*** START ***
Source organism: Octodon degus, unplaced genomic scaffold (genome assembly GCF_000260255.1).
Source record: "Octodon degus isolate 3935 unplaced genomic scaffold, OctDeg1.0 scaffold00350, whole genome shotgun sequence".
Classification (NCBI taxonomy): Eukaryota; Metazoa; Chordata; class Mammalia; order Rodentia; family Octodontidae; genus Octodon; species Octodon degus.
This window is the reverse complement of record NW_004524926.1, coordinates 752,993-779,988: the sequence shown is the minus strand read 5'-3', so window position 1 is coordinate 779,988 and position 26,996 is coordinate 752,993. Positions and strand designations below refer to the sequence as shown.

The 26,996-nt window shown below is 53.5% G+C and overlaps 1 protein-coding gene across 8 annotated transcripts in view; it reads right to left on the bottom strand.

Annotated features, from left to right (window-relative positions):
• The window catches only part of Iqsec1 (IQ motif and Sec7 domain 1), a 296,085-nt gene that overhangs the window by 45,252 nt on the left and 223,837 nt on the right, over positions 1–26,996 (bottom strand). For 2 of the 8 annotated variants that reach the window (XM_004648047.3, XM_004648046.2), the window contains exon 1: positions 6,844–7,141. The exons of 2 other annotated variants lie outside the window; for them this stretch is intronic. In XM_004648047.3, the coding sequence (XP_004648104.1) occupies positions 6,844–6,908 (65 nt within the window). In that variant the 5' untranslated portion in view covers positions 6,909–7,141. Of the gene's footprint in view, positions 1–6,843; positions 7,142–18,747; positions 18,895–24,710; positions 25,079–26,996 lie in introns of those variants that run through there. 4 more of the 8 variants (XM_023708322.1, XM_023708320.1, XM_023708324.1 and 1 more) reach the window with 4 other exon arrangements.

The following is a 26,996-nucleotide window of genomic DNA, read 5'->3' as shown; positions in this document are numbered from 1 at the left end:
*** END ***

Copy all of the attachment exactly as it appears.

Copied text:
Source organism: Octodon degus, unplaced genomic scaffold (genome assembly GCF_000260255.1).
Source record: "Octodon degus isolate 3935 unplaced genomic scaffold, OctDeg1.0 scaffold00350, whole genome shotgun sequence".
Classification (NCBI taxonomy): Eukaryota; Metazoa; Chordata; class Mammalia; order Rodentia; family Octodontidae; genus Octodon; species Octodon degus.
This window is the reverse complement of record NW_004524926.1, coordinates 752,993-779,988: the sequence shown is the minus strand read 5'-3', so window position 1 is coordinate 779,988 and position 26,996 is coordinate 752,993. Positions and strand designations below refer to the sequence as shown.

The 26,996-nt window shown below is 53.5% G+C and overlaps 1 protein-coding gene across 8 annotated transcripts in view; it reads right to left on the bottom strand.

Annotated features, from left to right (window-relative positions):
• The window catches only part of Iqsec1 (IQ motif and Sec7 domain 1), a 296,085-nt gene that overhangs the window by 45,252 nt on the left and 223,837 nt on the right, over positions 1–26,996 (bottom strand). For 2 of the 8 annotated variants that reach the window (XM_004648047.3, XM_004648046.2), the window contains exon 1: positions 6,844–7,141. The exons of 2 other annotated variants lie outside the window; for them this stretch is intronic. In XM_004648047.3, the coding sequence (XP_004648104.1) occupies positions 6,844–6,908 (65 nt within the window). In that variant the 5' untranslated portion in view covers positions 6,909–7,141. Of the gene's footprint in view, positions 1–6,843; positions 7,142–18,747; positions 18,895–24,710; positions 25,079–26,996 lie in introns of those variants that run through there. 4 more of the 8 variants (XM_023708322.1, XM_023708320.1, XM_023708324.1 and 1 more) reach the window with 4 other exon arrangements.

The following is a 26,996-nucleotide window of genomic DNA, read 5'->3' as shown; positions in this document are numbered from 1 at the left end: